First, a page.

Phys.org | 2023 Nov 16
TY4YA JacOne of the primary goals of the Atacama Large Millimeter/submillimeter Array (ALMA) is to study the formation and evolution of planetary systems.
- Rings of dust surrounding HL Tauri, with line patterns showing the orientation of polarized light. A new paper published by Stephens, et al., using ALMA, provides the deepest dust polarization image of any protoplanetary disk captured thus far, revealing details about the dust grains in the disk. Credit: NSF/AUI/NRAO/B. Saxton/Stephens et al.
One of the first high resolution images that ALMA captured was of HL Tauri, a young star just 480 light-years away surrounded by a protoplanetary disk. The disk has visible gaps which could be where young protoplanets are forming. Planetary formation is a complex process that we still don't fully understand. During this process, dust grains in the disk are growing in size as they collide and stick to each other, causing them to slowly grow to potentially become objects similar to those within our solar system.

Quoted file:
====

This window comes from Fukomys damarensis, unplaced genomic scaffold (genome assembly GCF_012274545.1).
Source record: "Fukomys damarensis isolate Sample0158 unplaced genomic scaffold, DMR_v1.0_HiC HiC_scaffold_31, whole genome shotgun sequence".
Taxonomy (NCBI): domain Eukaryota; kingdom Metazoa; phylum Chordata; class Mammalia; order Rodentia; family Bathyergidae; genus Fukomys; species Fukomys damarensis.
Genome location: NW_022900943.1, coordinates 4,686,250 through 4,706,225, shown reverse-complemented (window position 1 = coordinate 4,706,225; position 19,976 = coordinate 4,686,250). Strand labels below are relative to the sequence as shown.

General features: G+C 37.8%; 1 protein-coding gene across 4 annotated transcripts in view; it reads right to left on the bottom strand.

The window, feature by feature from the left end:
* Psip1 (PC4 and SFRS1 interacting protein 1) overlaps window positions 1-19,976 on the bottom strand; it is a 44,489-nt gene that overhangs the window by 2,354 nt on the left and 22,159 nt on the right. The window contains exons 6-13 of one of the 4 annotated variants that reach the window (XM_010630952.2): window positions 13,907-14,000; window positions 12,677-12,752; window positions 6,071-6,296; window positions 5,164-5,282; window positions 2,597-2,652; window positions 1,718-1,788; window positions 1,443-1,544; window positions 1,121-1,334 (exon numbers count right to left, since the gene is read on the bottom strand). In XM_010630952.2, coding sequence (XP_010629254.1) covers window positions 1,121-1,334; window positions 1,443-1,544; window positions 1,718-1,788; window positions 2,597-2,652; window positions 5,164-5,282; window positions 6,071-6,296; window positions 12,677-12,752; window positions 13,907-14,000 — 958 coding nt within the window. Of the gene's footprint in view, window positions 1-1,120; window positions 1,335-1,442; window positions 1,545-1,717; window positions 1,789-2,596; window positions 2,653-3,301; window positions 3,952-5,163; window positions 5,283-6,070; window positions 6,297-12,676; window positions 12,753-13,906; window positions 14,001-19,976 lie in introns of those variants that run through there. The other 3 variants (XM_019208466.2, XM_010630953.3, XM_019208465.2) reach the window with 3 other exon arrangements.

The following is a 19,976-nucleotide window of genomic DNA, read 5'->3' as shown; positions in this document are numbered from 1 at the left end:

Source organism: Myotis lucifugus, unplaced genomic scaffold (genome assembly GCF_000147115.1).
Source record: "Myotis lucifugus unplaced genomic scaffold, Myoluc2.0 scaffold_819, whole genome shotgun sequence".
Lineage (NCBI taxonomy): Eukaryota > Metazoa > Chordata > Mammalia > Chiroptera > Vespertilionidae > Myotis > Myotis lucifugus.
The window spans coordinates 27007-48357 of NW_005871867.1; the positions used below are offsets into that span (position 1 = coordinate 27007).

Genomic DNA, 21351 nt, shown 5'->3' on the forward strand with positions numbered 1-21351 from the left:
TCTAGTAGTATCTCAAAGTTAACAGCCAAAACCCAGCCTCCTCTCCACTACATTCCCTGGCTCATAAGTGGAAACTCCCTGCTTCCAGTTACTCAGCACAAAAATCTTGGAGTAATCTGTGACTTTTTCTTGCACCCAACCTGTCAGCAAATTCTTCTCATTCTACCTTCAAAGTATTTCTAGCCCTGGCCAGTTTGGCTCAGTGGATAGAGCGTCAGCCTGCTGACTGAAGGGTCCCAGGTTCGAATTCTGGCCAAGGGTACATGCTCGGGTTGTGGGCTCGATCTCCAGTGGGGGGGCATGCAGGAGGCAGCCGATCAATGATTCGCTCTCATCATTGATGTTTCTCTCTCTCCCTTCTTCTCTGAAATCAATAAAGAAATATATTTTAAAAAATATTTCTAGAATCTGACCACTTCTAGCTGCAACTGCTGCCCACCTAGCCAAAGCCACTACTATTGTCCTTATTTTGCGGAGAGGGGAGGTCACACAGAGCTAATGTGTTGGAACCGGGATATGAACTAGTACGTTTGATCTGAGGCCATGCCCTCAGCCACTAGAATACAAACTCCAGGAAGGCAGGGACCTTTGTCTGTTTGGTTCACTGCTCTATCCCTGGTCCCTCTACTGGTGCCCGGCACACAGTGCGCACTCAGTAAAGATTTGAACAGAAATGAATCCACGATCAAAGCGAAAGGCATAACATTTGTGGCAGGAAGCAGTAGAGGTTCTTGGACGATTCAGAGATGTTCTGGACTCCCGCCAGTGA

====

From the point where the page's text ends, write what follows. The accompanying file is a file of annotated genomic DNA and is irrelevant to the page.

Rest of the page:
One of the ways to study dust grains in these complex structures is to look at the orientation of the light waves they emit, which is known as polarization. Earlier studies of HL Tauri have mapped this polarization, but a new study from Ian Stephens and colleagues has captured a polarization image of HL Tauri in unprecedented detail.
arXiv: Aligned Grains and Scattered Light Found in Gaps of Planet-Forming Disk